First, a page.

, Volume 56, Issue 6, pp 1723-1728,
Open Access This content is freely available online to anyone, anywhere at any time.
Date: 23 Dec 2010

Apple Sauce Improves Detection of Esophageal Motor Dysfunction During High-Resolution Manometry Evaluation of Dysphagia



Esophageal manometry utilizes water swallows to evaluate esophageal motor abnormalities in patients with dysphagia, chest pain, or reflux symptoms. Although manometry is the gold standard for evaluation of these symptoms, patients with dysphagia often have normal results in manometry studies.


The objective of this work was to test the hypothesis that challenging the esophagus with viscous apple sauce boluses uncovers motor abnormalities in patients with dysphagia not seen when using water swallows.


High-resolution esophageal manometry was performed using ten water swallows followed by ten apple sauce swallows in consecutive subjects presenting with dysphagia. Subjects with grossly abnormal water swallow evaluations were excluded. Each swallow was categorized as normal, hypotensive (distal isobaric contour plots of <30 mmHg over >5 cm), or simultaneous (distal esophageal velocity ≥8.0 cm/s). Ineffective esophageal motility (IEM) was defined as ≥30% hypotensive swallows, and pressurization was defined as ≥20% simultaneous pressure waves.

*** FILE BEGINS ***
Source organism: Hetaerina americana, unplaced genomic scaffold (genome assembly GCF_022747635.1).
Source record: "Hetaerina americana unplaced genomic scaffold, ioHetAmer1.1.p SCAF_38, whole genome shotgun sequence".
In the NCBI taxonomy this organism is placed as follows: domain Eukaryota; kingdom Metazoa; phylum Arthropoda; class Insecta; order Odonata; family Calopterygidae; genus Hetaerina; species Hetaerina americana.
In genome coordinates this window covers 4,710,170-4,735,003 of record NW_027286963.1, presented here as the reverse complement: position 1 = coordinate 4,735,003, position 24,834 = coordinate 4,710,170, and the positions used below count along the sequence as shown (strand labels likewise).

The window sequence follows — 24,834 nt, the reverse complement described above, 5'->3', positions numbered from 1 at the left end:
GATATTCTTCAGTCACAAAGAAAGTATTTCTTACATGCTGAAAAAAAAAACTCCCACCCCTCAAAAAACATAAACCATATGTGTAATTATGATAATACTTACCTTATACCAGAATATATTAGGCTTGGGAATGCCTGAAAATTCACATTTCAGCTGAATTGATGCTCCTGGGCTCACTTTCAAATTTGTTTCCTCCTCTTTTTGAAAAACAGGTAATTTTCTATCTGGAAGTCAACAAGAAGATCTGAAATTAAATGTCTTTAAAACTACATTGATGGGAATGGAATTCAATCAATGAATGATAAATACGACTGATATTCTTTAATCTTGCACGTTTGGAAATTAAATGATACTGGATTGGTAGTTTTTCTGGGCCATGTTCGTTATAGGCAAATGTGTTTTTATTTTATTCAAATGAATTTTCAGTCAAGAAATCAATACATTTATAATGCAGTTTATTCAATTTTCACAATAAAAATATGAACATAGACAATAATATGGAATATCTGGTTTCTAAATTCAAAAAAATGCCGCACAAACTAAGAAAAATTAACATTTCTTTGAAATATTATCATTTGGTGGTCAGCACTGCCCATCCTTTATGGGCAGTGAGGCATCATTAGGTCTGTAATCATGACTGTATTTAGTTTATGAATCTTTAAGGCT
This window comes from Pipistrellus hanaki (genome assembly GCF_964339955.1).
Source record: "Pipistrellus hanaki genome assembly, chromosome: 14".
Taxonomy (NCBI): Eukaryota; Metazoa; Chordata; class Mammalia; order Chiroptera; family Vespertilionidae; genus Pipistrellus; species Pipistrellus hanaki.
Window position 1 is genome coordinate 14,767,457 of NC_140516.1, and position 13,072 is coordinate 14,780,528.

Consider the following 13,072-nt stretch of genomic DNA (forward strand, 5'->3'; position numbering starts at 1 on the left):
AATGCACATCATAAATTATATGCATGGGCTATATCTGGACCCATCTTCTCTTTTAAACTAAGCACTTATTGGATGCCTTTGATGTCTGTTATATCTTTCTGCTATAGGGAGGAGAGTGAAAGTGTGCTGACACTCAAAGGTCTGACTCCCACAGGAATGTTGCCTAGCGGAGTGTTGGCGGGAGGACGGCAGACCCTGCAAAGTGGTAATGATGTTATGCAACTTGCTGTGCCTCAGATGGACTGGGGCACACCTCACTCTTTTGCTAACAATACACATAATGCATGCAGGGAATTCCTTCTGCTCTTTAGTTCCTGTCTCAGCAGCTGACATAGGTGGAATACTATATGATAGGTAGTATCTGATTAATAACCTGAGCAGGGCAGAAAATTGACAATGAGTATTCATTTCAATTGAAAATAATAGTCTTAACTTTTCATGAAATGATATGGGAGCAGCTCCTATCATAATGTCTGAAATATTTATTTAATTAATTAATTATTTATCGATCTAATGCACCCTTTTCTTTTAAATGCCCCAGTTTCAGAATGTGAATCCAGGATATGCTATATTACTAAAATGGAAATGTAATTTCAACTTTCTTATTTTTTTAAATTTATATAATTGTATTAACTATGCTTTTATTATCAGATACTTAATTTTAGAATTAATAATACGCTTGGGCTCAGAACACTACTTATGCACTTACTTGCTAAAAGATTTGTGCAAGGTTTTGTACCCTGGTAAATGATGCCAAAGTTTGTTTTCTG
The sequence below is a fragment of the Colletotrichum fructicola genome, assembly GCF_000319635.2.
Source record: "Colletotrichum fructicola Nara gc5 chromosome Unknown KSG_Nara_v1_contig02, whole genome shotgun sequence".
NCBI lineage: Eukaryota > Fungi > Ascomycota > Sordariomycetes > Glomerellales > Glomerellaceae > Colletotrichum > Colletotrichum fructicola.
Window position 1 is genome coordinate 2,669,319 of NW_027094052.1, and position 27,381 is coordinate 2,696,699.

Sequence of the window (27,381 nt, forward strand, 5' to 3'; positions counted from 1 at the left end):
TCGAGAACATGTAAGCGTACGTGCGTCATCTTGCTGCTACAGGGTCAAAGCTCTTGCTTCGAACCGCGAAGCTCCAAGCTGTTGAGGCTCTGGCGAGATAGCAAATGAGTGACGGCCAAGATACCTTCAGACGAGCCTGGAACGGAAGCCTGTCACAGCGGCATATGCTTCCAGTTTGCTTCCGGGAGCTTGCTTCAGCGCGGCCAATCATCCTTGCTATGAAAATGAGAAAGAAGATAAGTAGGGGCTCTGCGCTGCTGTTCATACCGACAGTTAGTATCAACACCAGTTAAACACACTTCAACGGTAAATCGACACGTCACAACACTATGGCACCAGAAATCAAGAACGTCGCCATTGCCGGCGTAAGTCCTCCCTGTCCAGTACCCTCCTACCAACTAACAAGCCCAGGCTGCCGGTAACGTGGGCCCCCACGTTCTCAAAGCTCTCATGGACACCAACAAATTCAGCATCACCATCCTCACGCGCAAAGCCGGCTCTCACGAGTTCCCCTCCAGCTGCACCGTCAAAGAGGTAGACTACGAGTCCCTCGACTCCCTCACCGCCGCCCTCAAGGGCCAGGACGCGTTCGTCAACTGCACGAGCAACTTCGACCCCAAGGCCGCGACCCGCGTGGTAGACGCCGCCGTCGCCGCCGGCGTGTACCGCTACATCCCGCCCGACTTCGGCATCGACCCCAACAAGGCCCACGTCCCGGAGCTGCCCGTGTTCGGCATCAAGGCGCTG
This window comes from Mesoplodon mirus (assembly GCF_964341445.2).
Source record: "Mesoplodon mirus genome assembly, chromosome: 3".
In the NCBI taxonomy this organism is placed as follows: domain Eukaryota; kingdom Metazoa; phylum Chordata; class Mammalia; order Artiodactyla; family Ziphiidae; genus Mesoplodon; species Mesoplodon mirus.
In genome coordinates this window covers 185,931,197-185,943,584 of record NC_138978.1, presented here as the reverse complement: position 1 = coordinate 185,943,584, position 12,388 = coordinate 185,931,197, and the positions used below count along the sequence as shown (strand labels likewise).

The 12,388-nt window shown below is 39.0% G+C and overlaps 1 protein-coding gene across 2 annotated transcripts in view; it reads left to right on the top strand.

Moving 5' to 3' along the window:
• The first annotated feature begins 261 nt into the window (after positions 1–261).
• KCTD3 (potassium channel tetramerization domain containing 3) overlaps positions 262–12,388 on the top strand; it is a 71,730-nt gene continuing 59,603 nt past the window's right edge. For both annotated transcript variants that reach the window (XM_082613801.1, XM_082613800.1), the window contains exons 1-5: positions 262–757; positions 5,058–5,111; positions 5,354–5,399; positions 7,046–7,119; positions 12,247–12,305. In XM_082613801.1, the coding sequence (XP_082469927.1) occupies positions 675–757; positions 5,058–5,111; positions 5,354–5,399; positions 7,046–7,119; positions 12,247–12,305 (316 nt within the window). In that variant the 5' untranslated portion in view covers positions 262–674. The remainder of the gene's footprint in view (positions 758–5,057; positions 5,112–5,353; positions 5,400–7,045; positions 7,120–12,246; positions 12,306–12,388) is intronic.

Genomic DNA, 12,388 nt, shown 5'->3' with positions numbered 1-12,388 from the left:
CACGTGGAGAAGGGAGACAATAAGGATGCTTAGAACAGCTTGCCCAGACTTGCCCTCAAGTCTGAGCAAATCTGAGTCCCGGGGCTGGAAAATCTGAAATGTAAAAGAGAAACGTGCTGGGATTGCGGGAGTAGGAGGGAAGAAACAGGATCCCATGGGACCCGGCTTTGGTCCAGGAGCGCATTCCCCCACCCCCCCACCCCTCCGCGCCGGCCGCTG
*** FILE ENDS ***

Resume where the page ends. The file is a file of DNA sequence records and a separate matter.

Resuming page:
Data from 41 subjects was evaluated. Overall, 96.3% of water swallows were normal, 2.9% hypotensive, and 0.7% simultaneous. Only 70.3% of viscous swallows were normal; 16.7% were hypotensive and 13.0% were simultaneous (P < 0.001 all groups). Seven (17.1%) met criteria for IEM, and pressurization with viscous swallows was observed for nine (22.0%). Fourteen subjects (34.1%) had abnormal results from viscous studies. The presence of any abnormal water swallows was predictive of abnormal viscous swallows (OR = 9.00, CI = 2.15–80.0), although the presence of hypotensive or simultaneous water swallows was not associated with IEM (OR = 0.63, CI = 0.16–2.17) or pressurization (OR = 7.00, CI = 0.90–315.4) with viscous apple sauce.


Apple sauce challenge increased identification of classifiable motor disorders in patients with dysphagia and may be preferred to alternative bolus materials.